Indian hospitals scramble for oxygen as daily infections pass more than 330,000 cases

Overwhelmed hospitals in Delhi said Friday they could no longer accept new cases

Queues seen forming outside hospitals in India as cases rise

Coronavirus infections in India have jumped by a record 332,730 in a single day, as the country’s hospitals struggle with limited oxygen supplies and bed shortages.

The health ministry also confirmed on Friday that 2,263 people had died from the virus within the previous 24 hours, up from the 2,104 fatalities announced on Thursday.

With the latest figures, India has now recorded 16 million Covid-19 cases, making it the second worst-affected country behind the US.

In an alarming spike in infections, the country has seen more than 200,000 new cases each day since 15 April. And on Thursday, its 314,835 infections surpassed the previous highest daily global rise of 297,430 cases, identified in the US earlier this year.

The situation in the north and west of the country is particularly acute, with reports showing that medical facilities there are unable to cope with the high rate of hospital admissions.

Max Healthcare, which operates hospitals in the country’s northern and western regions, tweeted on Friday that it can no longer accept new patients at its facilities in Delhi.

“We regret to inform that we are suspending any new patient admissions in all our hospitals in Delhi ... till oxygen supplies stabilise,” the healthcare provider said.

Commenting on such announcements, Bhramar Mukherjee, an epidemiologist at the University of Michigan, said Indians now lacked a social safety net.

“Everyone is fighting for their own survival and trying to protect their loved ones. This is hard to watch,” he said.

One consultant in New Delhi told BBC Radio 4’s Today programme on Friday that his hospital was contending with staff shortages, limited oxygen supply and a lack of available beds.

“We want to help them [new patients] but there’s not enough beds and not enough oxygen points,” he told the broadcaster.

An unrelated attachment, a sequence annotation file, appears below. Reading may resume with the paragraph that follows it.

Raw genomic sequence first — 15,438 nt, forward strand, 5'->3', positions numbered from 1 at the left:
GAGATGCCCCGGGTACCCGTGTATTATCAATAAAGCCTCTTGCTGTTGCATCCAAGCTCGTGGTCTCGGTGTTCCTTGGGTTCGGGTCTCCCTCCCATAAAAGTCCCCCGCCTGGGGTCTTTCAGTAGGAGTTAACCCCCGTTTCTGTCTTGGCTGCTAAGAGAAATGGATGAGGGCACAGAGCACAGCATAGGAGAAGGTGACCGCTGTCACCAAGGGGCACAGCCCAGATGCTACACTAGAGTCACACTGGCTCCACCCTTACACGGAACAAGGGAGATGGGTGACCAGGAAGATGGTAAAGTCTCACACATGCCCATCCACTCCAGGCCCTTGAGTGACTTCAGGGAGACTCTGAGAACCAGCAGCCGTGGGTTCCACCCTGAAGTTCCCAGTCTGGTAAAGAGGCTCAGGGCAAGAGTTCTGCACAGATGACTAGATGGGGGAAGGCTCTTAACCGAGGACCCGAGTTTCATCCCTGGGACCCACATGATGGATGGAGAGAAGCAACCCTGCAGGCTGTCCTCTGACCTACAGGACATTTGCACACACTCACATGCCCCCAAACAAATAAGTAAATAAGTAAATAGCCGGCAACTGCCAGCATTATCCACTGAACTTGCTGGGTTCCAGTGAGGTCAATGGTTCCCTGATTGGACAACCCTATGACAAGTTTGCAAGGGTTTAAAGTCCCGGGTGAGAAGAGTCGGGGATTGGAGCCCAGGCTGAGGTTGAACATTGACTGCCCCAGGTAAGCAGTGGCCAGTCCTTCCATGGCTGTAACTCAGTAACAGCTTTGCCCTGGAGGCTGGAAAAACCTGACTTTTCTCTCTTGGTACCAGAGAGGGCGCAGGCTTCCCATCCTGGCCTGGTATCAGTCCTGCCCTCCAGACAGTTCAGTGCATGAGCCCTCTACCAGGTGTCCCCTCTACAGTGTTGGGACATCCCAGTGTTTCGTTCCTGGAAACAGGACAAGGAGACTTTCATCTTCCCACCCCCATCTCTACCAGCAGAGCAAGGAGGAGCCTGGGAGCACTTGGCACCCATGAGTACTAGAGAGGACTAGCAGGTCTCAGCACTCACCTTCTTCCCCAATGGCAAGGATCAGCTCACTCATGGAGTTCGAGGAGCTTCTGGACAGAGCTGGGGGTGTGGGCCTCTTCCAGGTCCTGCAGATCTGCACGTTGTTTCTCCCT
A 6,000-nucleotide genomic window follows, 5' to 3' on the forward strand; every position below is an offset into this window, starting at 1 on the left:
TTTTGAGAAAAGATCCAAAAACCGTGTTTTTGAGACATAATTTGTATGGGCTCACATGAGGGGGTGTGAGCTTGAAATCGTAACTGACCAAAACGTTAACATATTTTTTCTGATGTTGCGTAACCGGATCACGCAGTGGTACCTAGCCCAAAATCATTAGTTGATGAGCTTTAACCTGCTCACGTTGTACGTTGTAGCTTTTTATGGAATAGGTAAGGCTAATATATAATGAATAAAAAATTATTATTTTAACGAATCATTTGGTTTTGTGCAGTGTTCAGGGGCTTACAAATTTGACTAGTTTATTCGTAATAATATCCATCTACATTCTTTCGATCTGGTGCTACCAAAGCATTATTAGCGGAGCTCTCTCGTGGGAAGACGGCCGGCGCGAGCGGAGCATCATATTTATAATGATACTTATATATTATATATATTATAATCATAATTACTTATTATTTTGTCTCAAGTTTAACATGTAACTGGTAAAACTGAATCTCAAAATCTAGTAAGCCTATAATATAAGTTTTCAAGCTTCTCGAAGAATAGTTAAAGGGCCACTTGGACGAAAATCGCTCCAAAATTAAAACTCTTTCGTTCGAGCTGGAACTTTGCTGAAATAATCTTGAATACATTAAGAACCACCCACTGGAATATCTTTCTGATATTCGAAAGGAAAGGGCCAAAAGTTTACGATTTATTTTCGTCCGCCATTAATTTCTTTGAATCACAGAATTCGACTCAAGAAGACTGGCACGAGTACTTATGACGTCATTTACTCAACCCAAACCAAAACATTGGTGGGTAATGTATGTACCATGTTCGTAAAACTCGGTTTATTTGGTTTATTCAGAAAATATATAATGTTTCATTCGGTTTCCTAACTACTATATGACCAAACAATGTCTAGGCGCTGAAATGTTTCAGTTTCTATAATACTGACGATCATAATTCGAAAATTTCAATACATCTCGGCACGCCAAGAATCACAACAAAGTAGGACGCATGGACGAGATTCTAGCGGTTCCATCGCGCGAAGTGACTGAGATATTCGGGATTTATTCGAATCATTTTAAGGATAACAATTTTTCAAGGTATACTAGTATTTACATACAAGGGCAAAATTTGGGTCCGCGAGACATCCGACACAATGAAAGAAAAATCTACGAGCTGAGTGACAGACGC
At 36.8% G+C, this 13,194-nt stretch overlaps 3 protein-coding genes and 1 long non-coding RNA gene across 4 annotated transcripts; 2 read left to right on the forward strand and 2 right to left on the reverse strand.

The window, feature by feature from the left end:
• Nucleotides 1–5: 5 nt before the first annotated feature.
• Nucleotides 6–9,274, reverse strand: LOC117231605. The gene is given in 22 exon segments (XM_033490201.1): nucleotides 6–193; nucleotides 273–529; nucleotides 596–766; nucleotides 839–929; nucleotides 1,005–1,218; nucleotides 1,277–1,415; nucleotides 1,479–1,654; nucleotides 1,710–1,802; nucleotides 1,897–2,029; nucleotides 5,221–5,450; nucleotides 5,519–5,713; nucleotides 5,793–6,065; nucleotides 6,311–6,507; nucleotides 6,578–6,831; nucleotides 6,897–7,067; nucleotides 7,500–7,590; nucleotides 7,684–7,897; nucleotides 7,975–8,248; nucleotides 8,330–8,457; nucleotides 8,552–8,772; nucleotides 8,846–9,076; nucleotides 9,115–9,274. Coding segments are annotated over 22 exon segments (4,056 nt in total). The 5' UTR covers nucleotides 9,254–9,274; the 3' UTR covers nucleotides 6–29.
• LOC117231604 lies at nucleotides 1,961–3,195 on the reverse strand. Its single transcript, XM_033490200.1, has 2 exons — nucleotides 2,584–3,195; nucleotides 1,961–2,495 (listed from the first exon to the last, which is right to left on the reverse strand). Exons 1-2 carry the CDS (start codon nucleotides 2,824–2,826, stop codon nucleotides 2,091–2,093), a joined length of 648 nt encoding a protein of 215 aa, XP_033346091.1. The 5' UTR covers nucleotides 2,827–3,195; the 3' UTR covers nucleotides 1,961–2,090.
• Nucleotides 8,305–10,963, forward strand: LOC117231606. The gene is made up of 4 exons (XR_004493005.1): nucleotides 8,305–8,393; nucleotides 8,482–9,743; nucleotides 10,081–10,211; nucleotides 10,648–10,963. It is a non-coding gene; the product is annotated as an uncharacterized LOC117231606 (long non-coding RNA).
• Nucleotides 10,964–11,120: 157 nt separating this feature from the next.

A critical care doctor in Kolkata, a city in the eastern India, said her hospital was also coming under severe strain, despite case rates being a few weeks behind the current peak in New Delhi, where someone is now dying from the virus every five minutes.

“Already we are overwhelmed: all our emergency rooms, all of our beds, all of our critical care units are packed to capacity,” she said.

People have taken to social media to vent their frustration at the government’s handling of the pandemic.

In recent days, Indian authorities have allowed mass election rallies to take place in West Bengal and permitted hundreds of thousands of Hindus to congregate for the Kumbh festival.

Writing in the Times of India, Zarir F Udwadia, a pulmonologist who is part of the state task force in Maharashtra, accused the government of hubris.

“Indians let down their collective guard. Instead of being bombarded with messages exhorting us to be vigilant, we heard self-congratulatory declarations of victory from our leaders, now cruelly exposed as mere self-assured hubris,” he wrote.

Another problem is India’s vaccine rollout, as only 1.5 per cent of the population have received a jab, despite the fact that the country is producing a significant amount of jabs.

Due to its troubling coronavirus situation, India was placed on the UK’s  travel “red list” as of Friday morning.

Additional reporting from agencies

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